Therefore, it is possible to view the actions of Banks against Cadwalladr through the lens of a SLAPP suit, whereby he is retaliating against Cadwalladr personally, but also sending a chilling message to others who may wish to raise legitimate questions surrounding the ethics of his conduct, and in doing so within the context of possible electoral fraud, has substantial ramifications on democracy and transparency around the funding of political campaigns by those with vested interests.

Such a chilling effect on legitimate investigative journalism, through threats of prolonged and costly legal actions, poses a significant risk as it provides cover for individuals and organizations to act with near impunity, safe in the knowledge that journalists and others would not question or disclose their malfeasants for fear of retaliation. It is in this way that SLAPP suits pose a risk to society.  As much as Arron Banks objects to the designation of this case as SLAPP, it seems that this case only serves as a deterrence to the journalists who devote their life to courageous investigative journalism and fight back against abusive lawsuits.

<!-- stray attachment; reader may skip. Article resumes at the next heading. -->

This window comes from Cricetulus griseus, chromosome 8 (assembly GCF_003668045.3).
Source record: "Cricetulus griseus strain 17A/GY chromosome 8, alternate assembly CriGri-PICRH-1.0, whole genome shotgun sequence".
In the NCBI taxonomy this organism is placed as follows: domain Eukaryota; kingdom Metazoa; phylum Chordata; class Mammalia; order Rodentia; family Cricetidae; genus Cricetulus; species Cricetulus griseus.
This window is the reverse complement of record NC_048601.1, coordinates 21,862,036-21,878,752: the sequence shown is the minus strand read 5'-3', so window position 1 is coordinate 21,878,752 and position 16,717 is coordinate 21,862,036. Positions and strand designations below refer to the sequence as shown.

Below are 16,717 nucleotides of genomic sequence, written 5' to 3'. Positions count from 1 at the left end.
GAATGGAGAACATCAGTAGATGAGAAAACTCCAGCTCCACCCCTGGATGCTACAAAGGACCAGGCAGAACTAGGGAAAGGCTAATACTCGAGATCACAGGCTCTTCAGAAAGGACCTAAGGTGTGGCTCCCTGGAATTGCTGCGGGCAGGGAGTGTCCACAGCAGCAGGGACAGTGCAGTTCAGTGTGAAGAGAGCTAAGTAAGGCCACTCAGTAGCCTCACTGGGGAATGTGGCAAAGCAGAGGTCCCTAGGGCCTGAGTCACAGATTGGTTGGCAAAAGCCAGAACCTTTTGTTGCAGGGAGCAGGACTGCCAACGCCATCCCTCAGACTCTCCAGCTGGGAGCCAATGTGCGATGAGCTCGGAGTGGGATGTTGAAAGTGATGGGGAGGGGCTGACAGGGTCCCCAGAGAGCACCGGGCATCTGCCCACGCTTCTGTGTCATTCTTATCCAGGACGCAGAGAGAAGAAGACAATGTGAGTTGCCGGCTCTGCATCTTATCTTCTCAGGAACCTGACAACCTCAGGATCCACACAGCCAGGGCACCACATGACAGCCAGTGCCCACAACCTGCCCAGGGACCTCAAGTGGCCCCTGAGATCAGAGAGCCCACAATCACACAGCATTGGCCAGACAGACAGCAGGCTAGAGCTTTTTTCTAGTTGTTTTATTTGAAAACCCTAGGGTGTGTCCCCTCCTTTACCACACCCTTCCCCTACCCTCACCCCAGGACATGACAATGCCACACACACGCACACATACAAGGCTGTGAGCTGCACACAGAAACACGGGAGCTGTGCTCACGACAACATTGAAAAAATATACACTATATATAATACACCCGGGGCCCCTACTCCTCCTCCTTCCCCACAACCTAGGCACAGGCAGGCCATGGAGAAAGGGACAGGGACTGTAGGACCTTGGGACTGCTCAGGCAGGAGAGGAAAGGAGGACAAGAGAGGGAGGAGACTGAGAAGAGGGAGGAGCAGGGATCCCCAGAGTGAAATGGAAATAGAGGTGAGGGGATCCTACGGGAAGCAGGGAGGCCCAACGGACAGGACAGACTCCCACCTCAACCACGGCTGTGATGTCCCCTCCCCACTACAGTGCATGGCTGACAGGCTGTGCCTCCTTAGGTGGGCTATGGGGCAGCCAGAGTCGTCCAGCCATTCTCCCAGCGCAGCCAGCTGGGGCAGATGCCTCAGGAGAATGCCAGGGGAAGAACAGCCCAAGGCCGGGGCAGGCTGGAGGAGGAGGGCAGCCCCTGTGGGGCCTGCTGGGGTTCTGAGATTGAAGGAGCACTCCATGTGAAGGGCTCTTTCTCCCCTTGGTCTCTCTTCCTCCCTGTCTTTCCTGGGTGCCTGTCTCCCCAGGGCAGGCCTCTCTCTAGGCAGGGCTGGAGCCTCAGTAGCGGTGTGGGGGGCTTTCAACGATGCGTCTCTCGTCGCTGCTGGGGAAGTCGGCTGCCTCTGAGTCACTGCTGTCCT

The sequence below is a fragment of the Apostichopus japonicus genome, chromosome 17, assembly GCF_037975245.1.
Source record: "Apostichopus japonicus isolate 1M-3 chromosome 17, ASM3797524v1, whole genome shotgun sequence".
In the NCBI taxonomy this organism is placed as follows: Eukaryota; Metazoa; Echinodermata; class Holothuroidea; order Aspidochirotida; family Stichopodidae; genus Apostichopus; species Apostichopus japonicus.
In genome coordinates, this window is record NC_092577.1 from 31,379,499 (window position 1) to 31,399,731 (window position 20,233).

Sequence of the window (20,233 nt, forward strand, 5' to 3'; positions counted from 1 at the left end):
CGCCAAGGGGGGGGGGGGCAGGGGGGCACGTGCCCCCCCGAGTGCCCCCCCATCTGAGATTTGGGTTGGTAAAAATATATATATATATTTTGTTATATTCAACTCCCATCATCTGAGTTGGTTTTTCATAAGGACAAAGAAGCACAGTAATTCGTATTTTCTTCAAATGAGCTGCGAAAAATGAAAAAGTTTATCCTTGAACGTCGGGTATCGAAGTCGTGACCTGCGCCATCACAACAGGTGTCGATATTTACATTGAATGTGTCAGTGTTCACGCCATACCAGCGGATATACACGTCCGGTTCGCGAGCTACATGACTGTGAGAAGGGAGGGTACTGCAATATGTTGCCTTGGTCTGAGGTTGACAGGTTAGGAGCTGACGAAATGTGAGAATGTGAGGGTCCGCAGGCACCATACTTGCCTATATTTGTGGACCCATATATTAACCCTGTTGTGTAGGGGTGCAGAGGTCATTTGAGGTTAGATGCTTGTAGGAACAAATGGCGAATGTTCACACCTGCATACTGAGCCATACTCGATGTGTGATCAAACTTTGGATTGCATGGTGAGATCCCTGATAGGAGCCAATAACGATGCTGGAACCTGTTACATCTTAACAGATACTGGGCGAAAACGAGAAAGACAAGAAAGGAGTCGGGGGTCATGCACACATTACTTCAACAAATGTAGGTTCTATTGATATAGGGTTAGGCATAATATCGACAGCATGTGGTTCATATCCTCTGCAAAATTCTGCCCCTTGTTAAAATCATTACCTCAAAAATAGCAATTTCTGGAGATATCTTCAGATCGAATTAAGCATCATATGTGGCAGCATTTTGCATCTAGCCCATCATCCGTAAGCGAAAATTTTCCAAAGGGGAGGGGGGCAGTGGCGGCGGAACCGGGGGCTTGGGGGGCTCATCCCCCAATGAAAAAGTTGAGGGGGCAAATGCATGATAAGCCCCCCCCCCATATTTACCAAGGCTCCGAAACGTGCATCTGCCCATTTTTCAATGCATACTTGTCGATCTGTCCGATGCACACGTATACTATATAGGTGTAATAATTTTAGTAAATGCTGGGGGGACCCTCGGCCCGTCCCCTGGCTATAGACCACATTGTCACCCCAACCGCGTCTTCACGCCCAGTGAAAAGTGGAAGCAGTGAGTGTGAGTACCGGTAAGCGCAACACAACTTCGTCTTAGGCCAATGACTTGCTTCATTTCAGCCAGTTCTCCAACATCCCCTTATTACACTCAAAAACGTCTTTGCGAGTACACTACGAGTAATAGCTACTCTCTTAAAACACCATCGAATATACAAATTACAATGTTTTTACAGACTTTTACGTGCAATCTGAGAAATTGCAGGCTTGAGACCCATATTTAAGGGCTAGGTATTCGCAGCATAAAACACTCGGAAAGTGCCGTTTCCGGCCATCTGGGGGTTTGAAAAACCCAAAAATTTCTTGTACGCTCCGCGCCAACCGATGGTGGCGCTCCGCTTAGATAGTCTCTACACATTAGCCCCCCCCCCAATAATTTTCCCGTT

Barak, A. (1990). Freedom of Expression and its limitations. Kesher / קשר, 8, 4e–11e.

Carole Cadwalladr and Peter Jukes (2018) Arron Banks ‘met Russian officials multiple times before Brexit vote’. Retrieved from

Damen (2022, February 25). Whistling at the Fake International Roundtable “Mal- Mis- Disinformation and the Public Sector“. Session I, video recording at 27:56. Retrieved from

Haroon Siddique (2022). Arron Banks’s lawsuit against reporter a freedom of speech matter, court hears. The Guardians. Retrieved from

Haroon Siddique (2022). Cadwalladr reports on Arron Banks’ Russia links of huge public interest, court hears. The Guardians. Retrieved from

Jeremie Gilbert (2018) Silencing Human Rights and Environmental Defenders: The overuse of Strategic Lawsuits against Public Participation (SLAPP) by Corporations. Retrieved from

Peter Walker (2018) Arron Banks inquiry: why is £8m Leave.EU funding under review?. Retrieved from

TED TALK 2019. Facebook’s role in Brexit — and the threat to democracy. Carole Cadwalladr. Retrieved from

The Electoral Commission (2019) Media statement: Vote Leave. Retrieved from

Whistling at the Fake International Roundtable “Mal- Mis- Disinformation and the Private Sector“ (Corporate Crime Observatory, 28 January 2022), Session I, video recording. Retrieved from

Whistling at the Fake International Roundtable “Mal- Mis- Disinformation and the Public Sector“’ (Corporate Crime Observatory, 25 February 2022), Session I, video recording. Retrieved from